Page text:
Alternative sources of Perl programmers
aaron.trevena at gmail.com
Fri May 17 06:35:58 BST 2013
On 15 May 2013 22:37, Duncan Garland <duncan.garland at ntlworld.com> wrote:
> I didn't mention the company because I was (and still am) using my personal
> email and it didn't seem appropriate. Anyway, the company is Motortrak
I visited the site, the jobs page renders really badly in my old
brower so I can't read it (FF 3.6).
I searched for motortrak in jobs.perl.org - do you have open job
posting on there you can link to?
> Thames Ditton is a bit difficult to reach from certain directions because of
> the way the Thames loops. However, the upside of that is that it doesn't
> feel like the big city. Plenty of greenery, nice riverside pubs etc.
> Generally a good working environment.
Not as difficult to reach as 280 miles west of zone 1 in Cornwall, we
still manage to recruit people tho ;)
> The CMS and the inventory management system (IMS) are written in PHP and
> doing very well. The CMS serves thousands of dealers and we have contracts
> in place which guarantee that the IMS will do at least a thousand. There are
> other PHP projects in the offing. Any idea that PHP is a toy or that Perl
> programmers are automatically worth more than the better PHP programmers has
> to be justified.
Better programmers cost more, experienced people cost more. The
demographics of PHP programmers lean heavily towards novices, the perl
ones towards older experts, Java covers both but is still more
expensive than either (and according to another list I'm subscribed
to, also hard to find decent java developers.. so there you go)
> We haven't been passive in our search. We saw it coming. Perl programmers
> have been rare for a while. It took some time to find our last Perl
> programmer whom we picked up from the BBC. We try to be visible in the Perl
No - perl programmers haven't been rare, they just haven't been
queueing up at your door : The economy has picked up, many employers
have got wiser about hiring and recruiting their staff which means if
you want to get the right people you have to up your game, the same
applies to ruby, python and even java - only PHP really has an
abundance of CVs (but probably no more developers that you want to
actually hire than any other language)
> [ .. long list of good community involvement .. ]
> I attend Southampton PM meetings. I contacted Portsmouth University and
> there is a possibility that we may be going in for beer and sandwiches with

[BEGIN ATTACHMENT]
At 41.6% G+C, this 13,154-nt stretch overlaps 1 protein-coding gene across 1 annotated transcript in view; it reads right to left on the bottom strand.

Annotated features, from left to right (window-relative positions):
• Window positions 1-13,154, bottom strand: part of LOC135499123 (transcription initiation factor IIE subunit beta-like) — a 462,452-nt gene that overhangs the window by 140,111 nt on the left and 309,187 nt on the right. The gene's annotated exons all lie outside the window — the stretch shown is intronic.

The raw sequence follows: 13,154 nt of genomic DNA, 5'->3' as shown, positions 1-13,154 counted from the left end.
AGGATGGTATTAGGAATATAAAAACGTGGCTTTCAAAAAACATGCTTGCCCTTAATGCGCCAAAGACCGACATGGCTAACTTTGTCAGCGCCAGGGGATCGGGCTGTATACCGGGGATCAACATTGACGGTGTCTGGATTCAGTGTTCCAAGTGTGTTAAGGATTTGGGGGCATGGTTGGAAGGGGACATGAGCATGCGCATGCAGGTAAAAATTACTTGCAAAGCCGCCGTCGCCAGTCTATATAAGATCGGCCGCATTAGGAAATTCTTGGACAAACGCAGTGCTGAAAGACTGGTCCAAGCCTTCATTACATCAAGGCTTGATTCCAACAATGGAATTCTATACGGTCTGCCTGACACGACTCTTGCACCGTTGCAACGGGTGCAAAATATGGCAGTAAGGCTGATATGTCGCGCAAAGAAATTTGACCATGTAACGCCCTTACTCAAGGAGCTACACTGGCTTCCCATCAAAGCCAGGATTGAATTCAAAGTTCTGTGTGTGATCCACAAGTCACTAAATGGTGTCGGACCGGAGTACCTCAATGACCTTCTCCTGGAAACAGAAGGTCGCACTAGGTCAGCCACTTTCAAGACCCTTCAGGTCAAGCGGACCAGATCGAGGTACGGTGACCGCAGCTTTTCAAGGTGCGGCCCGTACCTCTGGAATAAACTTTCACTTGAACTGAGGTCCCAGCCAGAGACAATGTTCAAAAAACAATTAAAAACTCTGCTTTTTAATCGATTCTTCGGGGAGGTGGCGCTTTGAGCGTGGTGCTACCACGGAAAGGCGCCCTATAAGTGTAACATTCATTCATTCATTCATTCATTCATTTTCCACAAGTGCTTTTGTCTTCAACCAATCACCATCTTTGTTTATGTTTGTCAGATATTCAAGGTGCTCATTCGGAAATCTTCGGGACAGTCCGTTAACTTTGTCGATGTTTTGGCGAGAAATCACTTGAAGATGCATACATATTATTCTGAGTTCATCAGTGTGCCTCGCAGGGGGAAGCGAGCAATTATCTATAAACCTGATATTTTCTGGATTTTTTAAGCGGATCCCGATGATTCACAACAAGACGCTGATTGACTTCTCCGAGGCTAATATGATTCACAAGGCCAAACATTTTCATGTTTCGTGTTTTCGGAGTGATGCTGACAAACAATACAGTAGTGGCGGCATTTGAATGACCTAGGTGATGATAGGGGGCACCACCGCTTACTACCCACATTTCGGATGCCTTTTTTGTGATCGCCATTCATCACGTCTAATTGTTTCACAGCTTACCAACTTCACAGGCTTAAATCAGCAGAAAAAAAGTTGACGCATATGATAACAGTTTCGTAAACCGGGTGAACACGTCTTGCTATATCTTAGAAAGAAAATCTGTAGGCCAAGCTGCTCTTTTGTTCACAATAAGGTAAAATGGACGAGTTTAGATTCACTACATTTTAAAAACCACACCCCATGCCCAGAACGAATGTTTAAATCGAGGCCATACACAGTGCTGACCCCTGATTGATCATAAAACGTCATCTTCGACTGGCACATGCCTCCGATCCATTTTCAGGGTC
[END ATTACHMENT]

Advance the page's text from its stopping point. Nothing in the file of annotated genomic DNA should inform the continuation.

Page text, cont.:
> their computer club in the autumn. (It's only a possibility because I'm not
> sure the other mongers are as keen to do it as I am.)
Wow! That really is a lot of community involvement and you definately
deserve to have that pay off.
> I've also tried to contact Kingston University. I didn't get a reply and I
> confess that I haven't tried again yet.
Yes, universities can be really pretty crap about actually talking to
industry despite all their hot air.
> In spite of all that, I've only had five CVs across my desk this time. None
> were strong candidates. One we rejected outright. A second told me at the
> end of his telephone interview that he had just started a contract. Numbers
> three and four weren't present at the appointed times for their telephone
> interviews and the agency couldn't trace them either. We skipped the
> telephone interview for number five and rushed him in for a face-to-face
> with a view to hiring him if he was half-decent. He wasn't. He just wasn't.
I think you might be getting the basics wrong, you're certainly doing
a lot that others aren't and that should help.
There's nothing on jobs.perl.org about this role, nor blogs.perl.org
(or any blog picked up by the ironman aggregator), and I haven't seen
any mention of it on twitter under the #perl hashtag, and I can't read
the jobs page on the website in some browsers. Have you posted to the
london.pm jobs list?
Hopefully you can fix the basic stuff on advertising the jobs and then
your hard work on other stuff will pay off, failing that get one of
the "tame" recruiters london.pm seems to have recently befriended and
give them your company's impressive CV.
One small thing, I don't think I've yet seen any company that
complains about it being hard to recruit perl devs who aren't
struggling because they've messed something up, it's not very
endearing to any potential candidates, and even acts as a big red flag
discouraging them from talking to you.
Aaron J Trevena, BSc Hons
LAMP System Integration, Development and Consulting
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